I participate in a local home run pool.Â At the start of the season, for an entry fee of $160, one selects eight players who hit 18 or more homers in the previous season, with the proviso that their total 2018 homers sum to less than 210.Â In each month, your top 6 count and the pool returns $750 to the winner.Â The top 6 for the season returns the rest of the entry fees to the top 4 finishers to make the whole thing balance.
Having participated in this pool for years, it is astonishing to me how hard it is to win a month. This year, I figured Iâ€™d break two of my rules to try and break through. One of them was never taking an Atlanta Brave. I like to keep my betting life separate from my rooting life. But this year I couldnâ€™t help myself and took Ronald Acuna Jr on one of my two teams. His 9 homers so far this month top every other batter in the pool by at least 3. Iâ€™m not in first for August, though, because 28% of the teams have RAJ. 95% of teams have the underperforming Aaron Judge, but my real flaw was breaking another rule and taking an ex-Brave: Justin Upton. My brilliance in one area cancelled out by the idiocy of another area. Really â€“ the story of my life.
(I designed the website, which is at www.wongpool.com. If you look carefully at the home page, you might be able to discern my rooting interest.)
Anyway, while I normally shun all things Metropolitan, I am forced this year to coax blasts from Michael Conforto. But not tonight. Tonight is mostly a night to confirm my prejudices, chief among them that the Mets, however much buzz they generate, and however envious I am of their starting rotation, are fundamentally not a formidable team. To think otherwise would be too emotionally scarring.
We started with a rain delay, so the game didnâ€™t start until close to 9 PM. In those circumstances you worry that players with routines will be ill-served, especially starting pitchers. But both Keuchel and Matz started OK. Keuchel had to work around some indifferent catching by Flowers, but survived the first when Conforto failed to homer.
Matz hiccuped first, when Inciarte doubled in JD for the first run of the night in the 2nd. But other than that, nobody reached second base through five innings. But the 6th inning, as you know, has been midnight to Keuchelâ€™s pumpkin. He was not effective in the 6th, but wriggled out of trouble courtesy of a double play and a great no-look running catch from Freddie to end the inning.
That was enough trouble that Newk came on to take the 7th. After two quick outs, Matz got a broken bat flare down the right field line. At this point, for some reason, Snitker pulls Newcomb for Martin. For a minute I thought this was going to be Snitkerâ€™s new bullpen theory â€“ You pitch until you let someone on. But Martin gave up a single (not particularly well played by Camargo or by Duvall) which led to second and third, whereupon another bloop hit gave the Mets a 2-1 lead.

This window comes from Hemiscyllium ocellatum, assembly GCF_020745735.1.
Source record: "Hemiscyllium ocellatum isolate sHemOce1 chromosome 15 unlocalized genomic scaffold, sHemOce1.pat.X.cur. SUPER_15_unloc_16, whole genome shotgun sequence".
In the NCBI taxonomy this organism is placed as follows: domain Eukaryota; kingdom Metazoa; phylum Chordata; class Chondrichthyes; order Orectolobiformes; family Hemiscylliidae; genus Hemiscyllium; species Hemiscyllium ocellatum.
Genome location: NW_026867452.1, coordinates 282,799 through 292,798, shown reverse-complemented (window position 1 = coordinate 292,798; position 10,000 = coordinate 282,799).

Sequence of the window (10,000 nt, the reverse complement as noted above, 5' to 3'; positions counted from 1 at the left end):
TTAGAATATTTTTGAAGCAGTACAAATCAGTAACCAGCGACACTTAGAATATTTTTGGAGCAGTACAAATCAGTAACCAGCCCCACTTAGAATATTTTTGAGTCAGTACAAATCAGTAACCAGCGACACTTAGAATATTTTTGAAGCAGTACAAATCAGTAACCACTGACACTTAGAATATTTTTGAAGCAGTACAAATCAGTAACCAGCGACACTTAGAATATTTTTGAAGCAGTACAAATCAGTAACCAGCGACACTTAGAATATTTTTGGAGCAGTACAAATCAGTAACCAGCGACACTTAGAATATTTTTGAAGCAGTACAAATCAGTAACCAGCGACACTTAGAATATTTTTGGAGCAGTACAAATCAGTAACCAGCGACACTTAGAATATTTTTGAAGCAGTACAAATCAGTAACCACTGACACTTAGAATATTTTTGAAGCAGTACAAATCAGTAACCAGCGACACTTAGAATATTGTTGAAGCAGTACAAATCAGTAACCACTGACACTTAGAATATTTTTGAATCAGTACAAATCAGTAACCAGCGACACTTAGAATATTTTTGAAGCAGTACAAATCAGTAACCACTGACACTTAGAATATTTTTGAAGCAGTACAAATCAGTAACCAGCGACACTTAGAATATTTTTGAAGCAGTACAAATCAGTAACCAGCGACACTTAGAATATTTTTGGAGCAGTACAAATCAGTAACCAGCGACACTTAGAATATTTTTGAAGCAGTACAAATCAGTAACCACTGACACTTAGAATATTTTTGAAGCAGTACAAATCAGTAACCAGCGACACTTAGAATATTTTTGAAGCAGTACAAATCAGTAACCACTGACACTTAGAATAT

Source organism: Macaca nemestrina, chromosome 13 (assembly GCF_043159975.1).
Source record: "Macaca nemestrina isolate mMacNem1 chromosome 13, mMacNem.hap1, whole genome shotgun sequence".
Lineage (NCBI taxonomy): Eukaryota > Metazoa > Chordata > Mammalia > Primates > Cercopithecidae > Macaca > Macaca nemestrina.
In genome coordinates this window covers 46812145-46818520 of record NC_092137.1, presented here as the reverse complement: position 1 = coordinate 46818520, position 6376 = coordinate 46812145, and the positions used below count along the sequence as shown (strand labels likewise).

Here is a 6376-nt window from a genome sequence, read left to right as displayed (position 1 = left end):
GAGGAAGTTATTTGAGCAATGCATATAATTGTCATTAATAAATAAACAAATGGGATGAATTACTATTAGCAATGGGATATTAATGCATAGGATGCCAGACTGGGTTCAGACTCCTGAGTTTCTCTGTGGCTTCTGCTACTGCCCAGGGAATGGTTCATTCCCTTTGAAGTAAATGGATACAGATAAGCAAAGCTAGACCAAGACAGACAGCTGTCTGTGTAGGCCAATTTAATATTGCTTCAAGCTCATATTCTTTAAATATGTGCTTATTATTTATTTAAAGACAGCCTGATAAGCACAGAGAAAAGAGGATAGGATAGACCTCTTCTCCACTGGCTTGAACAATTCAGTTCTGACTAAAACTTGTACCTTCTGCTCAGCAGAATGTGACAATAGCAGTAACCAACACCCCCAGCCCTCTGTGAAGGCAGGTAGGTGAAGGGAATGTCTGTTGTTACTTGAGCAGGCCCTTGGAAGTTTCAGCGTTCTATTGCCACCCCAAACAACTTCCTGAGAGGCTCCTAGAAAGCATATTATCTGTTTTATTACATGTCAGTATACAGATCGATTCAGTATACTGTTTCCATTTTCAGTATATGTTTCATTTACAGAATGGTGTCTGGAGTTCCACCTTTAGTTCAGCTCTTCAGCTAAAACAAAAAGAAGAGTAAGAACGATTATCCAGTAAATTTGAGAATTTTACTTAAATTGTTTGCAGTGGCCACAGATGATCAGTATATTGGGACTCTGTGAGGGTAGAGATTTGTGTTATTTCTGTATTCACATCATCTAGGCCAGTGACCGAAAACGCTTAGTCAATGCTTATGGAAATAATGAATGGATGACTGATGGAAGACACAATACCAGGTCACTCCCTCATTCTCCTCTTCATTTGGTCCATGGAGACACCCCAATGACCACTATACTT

Now it was Mickey Callawayâ€™s turn to make a questionable decision: he pulled Matz for Lugo even though Matz had only given up two hits and had thrown under 80 pitches. But Lugo faced seven batters, each of whom reached first: a Donaldson walk was followed by Duvall, Camargo, Inciarte and Flowers singles gave the lead back to the Braves. Joyce, pinch hitting, got what should have been a single, but, confused over whether the ball was caught, Flowers was forced at second while the fourth run scored. AcuÃ±a got yet another single with an associated RBI. That brought in our old friend AvilÃ¡n, who gave up a single to Albies, driving in the sixth run; at this point the BABIP gods rested, and Freddie hit into a DP to end the inning.
As astonishing as eight straight batters reaching first was, then next thing that happened was even more amazing. Shane Greene threw the 8th inning without a blemish. I know it had to happen eventually, but so does the heat death of the universe â€“ it would still be surprising if it happened this week.
Melancon got an initial out in the ninth but the gods of BABIP stirred once again: four straight singles brought Alonso to the plate where, as Chip no doubt said (I was listening to the Mets broadcast) he represented the go-ahead run at the plate. Camargo botched another DP which would have ended the game, getting no outs (after review) loading the bases. Melancon strikes out Ramos and Blevins is called in for the LOOGY save, striking our Conforto. The Braves win the series with an impending sweep tomorrow — because Mets.